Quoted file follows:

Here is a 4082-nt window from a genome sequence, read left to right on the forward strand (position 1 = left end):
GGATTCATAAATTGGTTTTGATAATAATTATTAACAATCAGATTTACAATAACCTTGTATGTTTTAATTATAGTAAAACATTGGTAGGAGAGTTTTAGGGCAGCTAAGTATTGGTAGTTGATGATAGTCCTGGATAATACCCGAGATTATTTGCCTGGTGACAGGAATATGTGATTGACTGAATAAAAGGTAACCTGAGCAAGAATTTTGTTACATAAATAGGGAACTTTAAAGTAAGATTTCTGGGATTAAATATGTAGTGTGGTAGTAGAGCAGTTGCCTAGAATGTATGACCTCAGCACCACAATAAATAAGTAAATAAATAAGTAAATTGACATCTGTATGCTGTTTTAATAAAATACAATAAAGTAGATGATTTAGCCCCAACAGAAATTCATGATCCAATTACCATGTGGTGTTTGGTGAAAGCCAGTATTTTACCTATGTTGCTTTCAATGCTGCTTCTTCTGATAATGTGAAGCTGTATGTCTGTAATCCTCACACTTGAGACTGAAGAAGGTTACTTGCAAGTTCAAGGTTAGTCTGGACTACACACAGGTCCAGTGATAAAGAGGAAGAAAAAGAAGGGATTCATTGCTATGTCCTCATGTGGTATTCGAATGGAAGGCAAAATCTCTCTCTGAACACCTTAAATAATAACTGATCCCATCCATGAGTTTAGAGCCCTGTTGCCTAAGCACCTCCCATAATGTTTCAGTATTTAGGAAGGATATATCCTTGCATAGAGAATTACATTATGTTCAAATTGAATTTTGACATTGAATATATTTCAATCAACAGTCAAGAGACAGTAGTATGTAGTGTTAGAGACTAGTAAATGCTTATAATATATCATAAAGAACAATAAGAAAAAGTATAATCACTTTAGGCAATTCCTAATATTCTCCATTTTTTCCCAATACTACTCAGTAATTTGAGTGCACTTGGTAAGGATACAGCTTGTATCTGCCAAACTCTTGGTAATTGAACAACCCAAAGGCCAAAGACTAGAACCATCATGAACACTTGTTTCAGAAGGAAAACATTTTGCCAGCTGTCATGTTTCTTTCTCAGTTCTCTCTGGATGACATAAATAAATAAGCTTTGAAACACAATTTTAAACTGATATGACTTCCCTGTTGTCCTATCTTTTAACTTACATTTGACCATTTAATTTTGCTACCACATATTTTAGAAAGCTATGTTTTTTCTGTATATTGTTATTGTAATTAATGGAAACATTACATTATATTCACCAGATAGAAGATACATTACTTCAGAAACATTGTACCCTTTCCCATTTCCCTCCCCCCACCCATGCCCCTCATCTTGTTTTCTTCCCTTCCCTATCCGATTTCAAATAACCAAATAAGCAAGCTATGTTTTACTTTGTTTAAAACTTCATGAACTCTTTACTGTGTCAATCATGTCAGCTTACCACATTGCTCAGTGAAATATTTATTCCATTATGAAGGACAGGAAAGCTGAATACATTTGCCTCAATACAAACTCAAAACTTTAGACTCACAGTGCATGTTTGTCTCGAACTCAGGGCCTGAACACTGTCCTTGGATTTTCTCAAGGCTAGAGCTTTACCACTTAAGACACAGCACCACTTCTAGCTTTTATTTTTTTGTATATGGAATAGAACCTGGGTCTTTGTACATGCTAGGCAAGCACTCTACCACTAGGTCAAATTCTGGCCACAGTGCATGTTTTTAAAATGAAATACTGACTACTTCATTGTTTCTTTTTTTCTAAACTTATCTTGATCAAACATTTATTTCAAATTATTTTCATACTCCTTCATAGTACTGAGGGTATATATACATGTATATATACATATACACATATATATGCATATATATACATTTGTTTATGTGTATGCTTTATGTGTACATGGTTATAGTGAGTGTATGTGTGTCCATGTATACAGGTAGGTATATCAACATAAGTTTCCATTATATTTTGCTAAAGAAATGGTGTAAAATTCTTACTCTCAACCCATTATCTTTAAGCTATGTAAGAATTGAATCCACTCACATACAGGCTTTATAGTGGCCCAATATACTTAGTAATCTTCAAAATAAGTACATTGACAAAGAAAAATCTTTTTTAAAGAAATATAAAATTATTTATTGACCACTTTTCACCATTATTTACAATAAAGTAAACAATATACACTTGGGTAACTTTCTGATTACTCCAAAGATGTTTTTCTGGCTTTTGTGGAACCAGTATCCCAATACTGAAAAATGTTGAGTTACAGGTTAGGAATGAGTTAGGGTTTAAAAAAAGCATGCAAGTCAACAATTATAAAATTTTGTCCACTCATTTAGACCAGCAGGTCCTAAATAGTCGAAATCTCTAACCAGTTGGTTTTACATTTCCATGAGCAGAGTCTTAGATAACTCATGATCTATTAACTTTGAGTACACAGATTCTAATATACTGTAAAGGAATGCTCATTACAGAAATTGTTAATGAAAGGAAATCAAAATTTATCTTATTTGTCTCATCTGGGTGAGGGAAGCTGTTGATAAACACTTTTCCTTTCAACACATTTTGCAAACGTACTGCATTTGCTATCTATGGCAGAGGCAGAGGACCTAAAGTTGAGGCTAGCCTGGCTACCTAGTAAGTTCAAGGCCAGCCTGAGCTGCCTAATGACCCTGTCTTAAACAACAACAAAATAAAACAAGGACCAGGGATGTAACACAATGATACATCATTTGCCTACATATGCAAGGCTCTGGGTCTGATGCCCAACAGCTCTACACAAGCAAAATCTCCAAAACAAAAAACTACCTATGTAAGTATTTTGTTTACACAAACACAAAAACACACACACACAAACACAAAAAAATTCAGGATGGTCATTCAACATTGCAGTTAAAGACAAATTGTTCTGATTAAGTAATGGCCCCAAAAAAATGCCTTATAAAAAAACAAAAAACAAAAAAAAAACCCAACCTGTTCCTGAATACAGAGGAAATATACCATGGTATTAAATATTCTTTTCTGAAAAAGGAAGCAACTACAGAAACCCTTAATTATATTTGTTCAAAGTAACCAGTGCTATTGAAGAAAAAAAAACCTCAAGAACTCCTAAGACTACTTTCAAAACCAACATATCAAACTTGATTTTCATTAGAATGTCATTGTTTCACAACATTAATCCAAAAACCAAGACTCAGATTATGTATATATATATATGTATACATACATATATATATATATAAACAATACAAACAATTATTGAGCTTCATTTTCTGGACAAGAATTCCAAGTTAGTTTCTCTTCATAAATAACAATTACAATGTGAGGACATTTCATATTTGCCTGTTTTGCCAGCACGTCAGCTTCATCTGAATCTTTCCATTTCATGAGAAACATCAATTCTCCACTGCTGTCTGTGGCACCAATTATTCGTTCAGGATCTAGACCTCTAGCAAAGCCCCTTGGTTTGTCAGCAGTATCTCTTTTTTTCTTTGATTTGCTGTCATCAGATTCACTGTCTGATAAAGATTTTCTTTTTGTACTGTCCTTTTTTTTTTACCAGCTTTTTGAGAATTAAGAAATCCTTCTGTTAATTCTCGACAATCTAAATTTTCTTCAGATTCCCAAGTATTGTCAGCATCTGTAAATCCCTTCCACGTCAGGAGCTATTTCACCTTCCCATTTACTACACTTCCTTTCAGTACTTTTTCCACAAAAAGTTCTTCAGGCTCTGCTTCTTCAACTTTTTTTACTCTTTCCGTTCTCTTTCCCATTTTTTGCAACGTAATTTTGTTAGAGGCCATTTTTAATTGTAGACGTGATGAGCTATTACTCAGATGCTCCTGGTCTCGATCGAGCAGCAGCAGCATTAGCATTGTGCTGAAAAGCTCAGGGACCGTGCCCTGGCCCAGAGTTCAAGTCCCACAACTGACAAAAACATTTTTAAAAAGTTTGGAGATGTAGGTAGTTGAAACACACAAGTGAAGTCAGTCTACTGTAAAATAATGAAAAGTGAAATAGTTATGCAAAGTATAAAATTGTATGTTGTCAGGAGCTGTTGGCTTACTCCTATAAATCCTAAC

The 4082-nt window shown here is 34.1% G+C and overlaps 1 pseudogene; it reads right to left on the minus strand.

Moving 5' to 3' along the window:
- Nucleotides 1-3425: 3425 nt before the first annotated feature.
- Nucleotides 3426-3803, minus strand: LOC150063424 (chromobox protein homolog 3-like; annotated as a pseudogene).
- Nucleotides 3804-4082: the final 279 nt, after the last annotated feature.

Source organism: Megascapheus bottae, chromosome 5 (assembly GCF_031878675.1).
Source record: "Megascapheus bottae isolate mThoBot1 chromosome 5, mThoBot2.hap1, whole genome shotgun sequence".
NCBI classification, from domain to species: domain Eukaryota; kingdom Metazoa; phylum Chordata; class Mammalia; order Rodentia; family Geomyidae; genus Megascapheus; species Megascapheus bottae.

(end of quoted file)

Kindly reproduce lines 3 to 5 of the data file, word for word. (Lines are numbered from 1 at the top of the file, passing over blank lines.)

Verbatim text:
The 4082-nt window shown here is 34.1% G+C and overlaps 1 pseudogene; it reads right to left on the minus strand.

Moving 5' to 3' along the window:
- Nucleotides 1-3425: 3425 nt before the first annotated feature.